11/06/2003 1:00AM

Summer Mis enters Powerless but doesn't scare off competition

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STICKNEY, Ill. - Early Wednesday evening trainer Tony Mitchell delivered news his rivals hoped they wouldn't hear: Summer Mis will run in the Powerless Handicap.

Mitchell and owner Richard Otto toyed with the idea of skipping the Powerless and saving Summer Mis for the Grade 2 Top Flight later this month at Aqueduct. A hefty 127-pound weight assignment for Saturday's statebred sprint fueled the notion that Summer Mis would pass.

But even with Summer Mis in, 11 others were entered in the six-furlong race. The Powerless, like the five other statebred stakes on Saturday's card, has a $75,000 purse with up to $25,000 in additional money for horses conceived and foaled in Illinois.

Summer Mis has soundly beaten statebred sprinters again and again, and on Oct. 12 she scored a head victory in the Grade 3 Thoroughbred Club of America Stakes at Keeneland. Her record forces Summer Mis to concede as much as 17 pounds to her opponents while racing over a track where she lost her only previous start.

Mitchell believes Summer Mis can produce her best form at Hawthorne, but she has not breezed since the Keeneland race, a taxing effort, and may be vulnerable at a short price.

"I respect [Summer Mis], but my filly is doing good now," said Spanky Broussard, who trains Cashmere Miss, a potential upsetter.

And if Cashmere Miss has a chance, so must She's Fantastic, who beat Cashmere Miss by a half-length in an allowance sprint here Oct. 23. Gracility also has an outside shot, though the stark fact remains - Summer Mis will win again if she runs close to her best, 127 pounds or not.

Rail may hurt Bulldog George

Bulldog George's chances of beating Out of My Way in the six-furlong Lightning Jet took a hit when post positions were drawn for the race. Bulldog George and jockey Eddie Razo must work out a trip from the rail; Out of My Way and Curt Bourque have the 7-hole, an ideal draw.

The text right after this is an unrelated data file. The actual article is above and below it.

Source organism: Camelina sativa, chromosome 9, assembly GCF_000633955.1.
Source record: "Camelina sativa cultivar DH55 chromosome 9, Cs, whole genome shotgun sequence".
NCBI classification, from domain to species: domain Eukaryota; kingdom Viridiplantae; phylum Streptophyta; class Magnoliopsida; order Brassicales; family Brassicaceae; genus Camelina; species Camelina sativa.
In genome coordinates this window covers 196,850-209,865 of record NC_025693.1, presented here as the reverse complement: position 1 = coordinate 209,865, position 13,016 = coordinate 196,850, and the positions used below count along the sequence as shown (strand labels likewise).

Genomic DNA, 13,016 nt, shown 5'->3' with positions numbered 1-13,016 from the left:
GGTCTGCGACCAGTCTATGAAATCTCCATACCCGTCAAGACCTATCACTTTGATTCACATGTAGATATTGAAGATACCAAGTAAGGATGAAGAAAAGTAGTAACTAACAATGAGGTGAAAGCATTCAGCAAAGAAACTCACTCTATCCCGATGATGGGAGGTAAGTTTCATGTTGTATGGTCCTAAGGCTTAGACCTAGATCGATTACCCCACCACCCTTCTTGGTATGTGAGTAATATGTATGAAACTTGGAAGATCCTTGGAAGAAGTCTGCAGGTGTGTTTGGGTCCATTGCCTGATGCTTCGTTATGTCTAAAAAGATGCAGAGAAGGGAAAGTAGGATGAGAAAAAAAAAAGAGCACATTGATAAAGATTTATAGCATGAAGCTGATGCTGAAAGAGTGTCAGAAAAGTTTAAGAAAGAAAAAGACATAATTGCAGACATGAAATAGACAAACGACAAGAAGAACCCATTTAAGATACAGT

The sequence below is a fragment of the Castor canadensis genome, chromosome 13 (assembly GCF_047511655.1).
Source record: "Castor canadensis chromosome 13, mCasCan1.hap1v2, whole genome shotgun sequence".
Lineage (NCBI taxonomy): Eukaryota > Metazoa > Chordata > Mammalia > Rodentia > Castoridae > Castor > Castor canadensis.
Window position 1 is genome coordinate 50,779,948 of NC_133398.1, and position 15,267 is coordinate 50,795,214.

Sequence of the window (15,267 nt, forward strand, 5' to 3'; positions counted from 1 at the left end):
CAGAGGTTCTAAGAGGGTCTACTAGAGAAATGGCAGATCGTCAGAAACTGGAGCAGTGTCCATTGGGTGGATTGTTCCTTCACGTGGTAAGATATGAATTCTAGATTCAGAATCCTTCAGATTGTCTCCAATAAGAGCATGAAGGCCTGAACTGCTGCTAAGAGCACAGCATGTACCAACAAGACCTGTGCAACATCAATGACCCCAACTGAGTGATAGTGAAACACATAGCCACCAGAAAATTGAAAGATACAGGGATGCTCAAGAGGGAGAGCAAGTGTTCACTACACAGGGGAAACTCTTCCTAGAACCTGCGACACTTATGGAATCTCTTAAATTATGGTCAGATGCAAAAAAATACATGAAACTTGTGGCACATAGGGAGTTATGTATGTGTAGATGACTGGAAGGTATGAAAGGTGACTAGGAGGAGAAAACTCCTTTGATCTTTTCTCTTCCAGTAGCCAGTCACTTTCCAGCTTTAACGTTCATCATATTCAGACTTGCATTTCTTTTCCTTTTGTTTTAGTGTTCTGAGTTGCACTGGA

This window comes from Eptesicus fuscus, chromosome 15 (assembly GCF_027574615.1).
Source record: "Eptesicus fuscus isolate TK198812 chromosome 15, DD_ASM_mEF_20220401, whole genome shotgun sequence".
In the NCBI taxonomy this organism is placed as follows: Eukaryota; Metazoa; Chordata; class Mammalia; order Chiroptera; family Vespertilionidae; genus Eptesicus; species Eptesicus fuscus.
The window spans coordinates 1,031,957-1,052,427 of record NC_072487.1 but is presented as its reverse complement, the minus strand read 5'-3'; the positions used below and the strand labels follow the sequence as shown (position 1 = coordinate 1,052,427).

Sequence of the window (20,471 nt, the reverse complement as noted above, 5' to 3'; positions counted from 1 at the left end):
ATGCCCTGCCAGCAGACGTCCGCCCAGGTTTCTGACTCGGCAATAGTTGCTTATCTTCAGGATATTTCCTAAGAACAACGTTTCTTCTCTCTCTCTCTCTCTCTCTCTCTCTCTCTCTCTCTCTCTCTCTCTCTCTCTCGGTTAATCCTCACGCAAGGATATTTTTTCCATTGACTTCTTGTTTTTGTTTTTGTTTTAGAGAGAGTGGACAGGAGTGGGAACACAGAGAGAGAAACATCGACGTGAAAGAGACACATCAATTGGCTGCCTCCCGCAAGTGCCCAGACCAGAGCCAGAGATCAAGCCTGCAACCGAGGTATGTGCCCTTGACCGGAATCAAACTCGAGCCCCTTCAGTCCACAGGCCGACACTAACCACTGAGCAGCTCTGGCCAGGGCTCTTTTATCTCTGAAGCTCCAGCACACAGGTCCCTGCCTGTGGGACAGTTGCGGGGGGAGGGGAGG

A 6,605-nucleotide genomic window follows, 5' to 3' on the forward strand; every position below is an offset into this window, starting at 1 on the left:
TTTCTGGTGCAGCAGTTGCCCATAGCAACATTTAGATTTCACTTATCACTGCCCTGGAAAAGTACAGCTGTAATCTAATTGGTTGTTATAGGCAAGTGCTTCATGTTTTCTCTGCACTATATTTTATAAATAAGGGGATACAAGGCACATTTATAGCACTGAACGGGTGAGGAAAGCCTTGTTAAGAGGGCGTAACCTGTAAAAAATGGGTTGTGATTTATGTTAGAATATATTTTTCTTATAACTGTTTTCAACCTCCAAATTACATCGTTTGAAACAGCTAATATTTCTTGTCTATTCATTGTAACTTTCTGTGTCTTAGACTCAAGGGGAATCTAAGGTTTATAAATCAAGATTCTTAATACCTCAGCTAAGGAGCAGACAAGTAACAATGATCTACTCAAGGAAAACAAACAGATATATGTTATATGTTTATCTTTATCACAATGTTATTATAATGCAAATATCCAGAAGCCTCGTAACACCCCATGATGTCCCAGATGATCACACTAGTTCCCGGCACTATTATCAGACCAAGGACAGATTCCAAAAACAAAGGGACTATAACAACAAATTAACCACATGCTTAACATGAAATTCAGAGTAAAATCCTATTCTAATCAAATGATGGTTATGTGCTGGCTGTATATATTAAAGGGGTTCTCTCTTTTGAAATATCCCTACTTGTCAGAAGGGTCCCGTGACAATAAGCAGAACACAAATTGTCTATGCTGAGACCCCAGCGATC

Both horses are excellent sprinters, talented enough to compete in high-class open races. Out of My Way won the $100,000 Arlington Sprint on Aug. 23 at Arlington and had a dreadful trip when he finished a close fifth last month in the Grade 3 Phoenix at Keeneland. Bulldog George was second Oct. 15 in a fast, high-quality sprint allowance there.

Bulldog George, a 4-year-old, flashed talent last season but has made great progress this year, winning five times in 11 starts.

"It took us two months of schooling him early this year to get him over all his baby stuff," said his trainer, Jimmy Wiser, who is based at Fairmount Park. "He's really much improved. He's learned to eat dirt and relax, and he's been a bear since then."

He will have to be to run down Out of My Way, who will use his strong early speed to secure a perfect position pressing the early pace. Out of My Way has been deadly with such a trip this year, and though he has never won at Hawthorne, Out of My Way has been posting bullet works for this start.

"That's just him," said Andy Hansen, an assistant to trainer Gene Cilio. "He's been training great."

Jaguar Friend needs focus

Jaguar Friend has plenty of speed. What he needs to work on is paying attention. Jaguar Friend led into the shadow of the wire here Sept. 28 in his career debut, but lost his focus and was caught at the finish. Next time, jockey Randy Meier managed to wrangle Jaguar Friend just off the early pace. This time, he did his running from the half-mile pole to the wire and won by almost nine.

That is the kind of trip his connections hope for in the Sun Power Stakes, which is for 2-year-olds at six furlongs and drew a field of 10.

"He's been relaxed when he's training," said Ben Allen, assistant to trainer Bobby Springer. "We think he'd rate behind horses. In fact, we'd prefer that he did."

Jaguar Friend has post 5, and with plenty of pace to his outside, he may well find himself in behind horses for the first time.

Jaguar Friend gives up seasoning to Persuaggle, who may be his chief rival. Persuaggle came apart a bit in deep stretch in his most recent start, but he still beat open entry-level allowance horses over this surface.

Locals vulnerable in Showtime Deb

No statebred 2-year-old filly racing in Chicago has yet distinguished herself this season. So, two ship-ins bear watching Saturday in the Showtime Deb, a six-furlong sprint that drew 14 horses. Gold Facts, Silkyence, and Indian Jewel are coupled as a field bet in the wagering, because Hawthorne's tote board accommodates only 12 betting interests.

From Woodbine comes No Beans, and from Kentucky, Keep This Cat. No Beans won by more than three lengths at first asking and has finished second and third in two subsequent allowance starts, and she races in blinkers for the first time.

Keep This Cat, from the Ronny Werner barn, remains a maiden, but she has missed by only a neck the two times she started and has early speed.

The Illinois-based horses are a hodgepodge bunch, led perhaps by Gowithfate and Lady Riss.

Julie's Prize highweight vs. older

Julie's Prize is a 3-year-old facing older horses, but she still must concede six to 11 pounds when she starts as the 121-pound highweight in the 1 1/16-mile Illini Princess.

The Illini Princess drew just seven horses and is the weakest betting race among Saturday's stakes.

A half-sister to Summer Mis, Julie's Prize has been third or fourth in three straight Grade 3 races, and has won three times in five starts at Hawthorne.